Logistics Outsourcing Seen as Important Driver of Top-line Growth

3PLs beginning to show signs of maturity, but radio frequency identification beckons as a challenge and opportunity

3PLs beginning to show signs of maturity, but radio frequency identification beckons as a challenge and opportunity

Philadelphia — October 8, 2004 — Third-party logistics (3PL) providers have expanded their service offerings well beyond transportation management to manage complex global supply chains, but they must adopt innovative and leading solutions like radio frequency identification (RFID) to continually deliver better results while accommodating ongoing customer demands, according to the results of a new study on third-party logistics trends and issues.

These findings were included among the results of the ninth annual report on third-party logistics trends issued by Capgemini and C. John Langley, Jr., and sponsored by FedEx. The findings were released at the Council of Logistics Management's annual conference here.

According to the study of more than 650 logistics and supply chain executives, over three-quarters of respondents currently use 3PL services, and more than eight in ten feel their 3PL relationships are successful. However, customer demands for 3PL performance and sophistication are also on the rise, making improvements and investment in those areas imperative.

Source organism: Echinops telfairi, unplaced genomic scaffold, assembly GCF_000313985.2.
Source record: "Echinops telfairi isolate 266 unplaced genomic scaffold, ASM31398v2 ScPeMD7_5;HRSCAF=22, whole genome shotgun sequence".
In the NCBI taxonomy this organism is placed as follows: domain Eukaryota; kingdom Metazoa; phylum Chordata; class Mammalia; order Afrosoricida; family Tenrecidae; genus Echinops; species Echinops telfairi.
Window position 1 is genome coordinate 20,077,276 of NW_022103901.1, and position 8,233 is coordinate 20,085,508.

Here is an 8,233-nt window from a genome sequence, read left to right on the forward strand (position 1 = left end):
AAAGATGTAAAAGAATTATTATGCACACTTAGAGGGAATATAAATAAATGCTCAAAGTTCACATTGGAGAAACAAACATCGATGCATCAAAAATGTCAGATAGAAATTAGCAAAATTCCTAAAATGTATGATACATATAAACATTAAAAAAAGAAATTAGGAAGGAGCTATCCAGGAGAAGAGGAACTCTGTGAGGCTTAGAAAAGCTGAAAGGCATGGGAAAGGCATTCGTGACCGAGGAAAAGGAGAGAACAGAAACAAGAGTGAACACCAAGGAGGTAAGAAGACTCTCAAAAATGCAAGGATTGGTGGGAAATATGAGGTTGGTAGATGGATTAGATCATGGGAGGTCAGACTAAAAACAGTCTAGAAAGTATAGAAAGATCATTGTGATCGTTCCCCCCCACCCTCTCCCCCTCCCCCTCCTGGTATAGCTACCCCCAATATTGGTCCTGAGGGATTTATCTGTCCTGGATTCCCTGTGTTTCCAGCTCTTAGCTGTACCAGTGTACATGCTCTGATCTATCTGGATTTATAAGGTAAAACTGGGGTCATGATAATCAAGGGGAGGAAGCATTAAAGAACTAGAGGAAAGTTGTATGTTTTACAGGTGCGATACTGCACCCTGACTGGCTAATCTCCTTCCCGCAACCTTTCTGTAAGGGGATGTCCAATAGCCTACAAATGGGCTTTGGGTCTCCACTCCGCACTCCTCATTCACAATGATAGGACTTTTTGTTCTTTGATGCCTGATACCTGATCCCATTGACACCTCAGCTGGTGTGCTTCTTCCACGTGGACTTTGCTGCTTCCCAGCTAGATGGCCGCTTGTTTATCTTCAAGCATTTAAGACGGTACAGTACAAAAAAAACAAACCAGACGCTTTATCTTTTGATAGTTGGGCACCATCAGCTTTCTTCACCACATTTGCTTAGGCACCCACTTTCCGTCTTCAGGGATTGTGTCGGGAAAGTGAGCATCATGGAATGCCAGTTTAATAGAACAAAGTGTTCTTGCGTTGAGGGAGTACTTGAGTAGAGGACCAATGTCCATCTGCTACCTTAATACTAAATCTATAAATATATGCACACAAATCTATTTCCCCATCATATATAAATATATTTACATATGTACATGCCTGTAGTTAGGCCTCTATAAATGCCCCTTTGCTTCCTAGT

The overwhelming number one information technology (IT)-based 3PL service needed in the future by all regions is RFID (North America 53 percent, Western Europe 61 percent, Asia Pacific 59 percent and Latin America 48 percent). With many RFID supplier mandates scheduled to be launched in 2005, including Wal-Mart and the U.S. Department of Defense, users clearly see a big challenge and opportunity for 3PL providers to assist them with the implementation of this capability.

"This year's study suggests 3PL customers throughout the world seek competency in areas such as operating efficiency and effectiveness, cost management, service delivery, IT and globalization," said Langley, professor of supply chain management and 3PL study leader at Georgia Tech. "However, the findings once again show that 3PLs cannot rest on their laurels and need to implement capable IT, institute effective management and relationship processes, integrate services and technologies globally and deliver comprehensive solutions that create value for 3PL users and their supply chains."

The 2004 study offered a number of interesting key indicators and metrics, including:

3PL Overall Trends: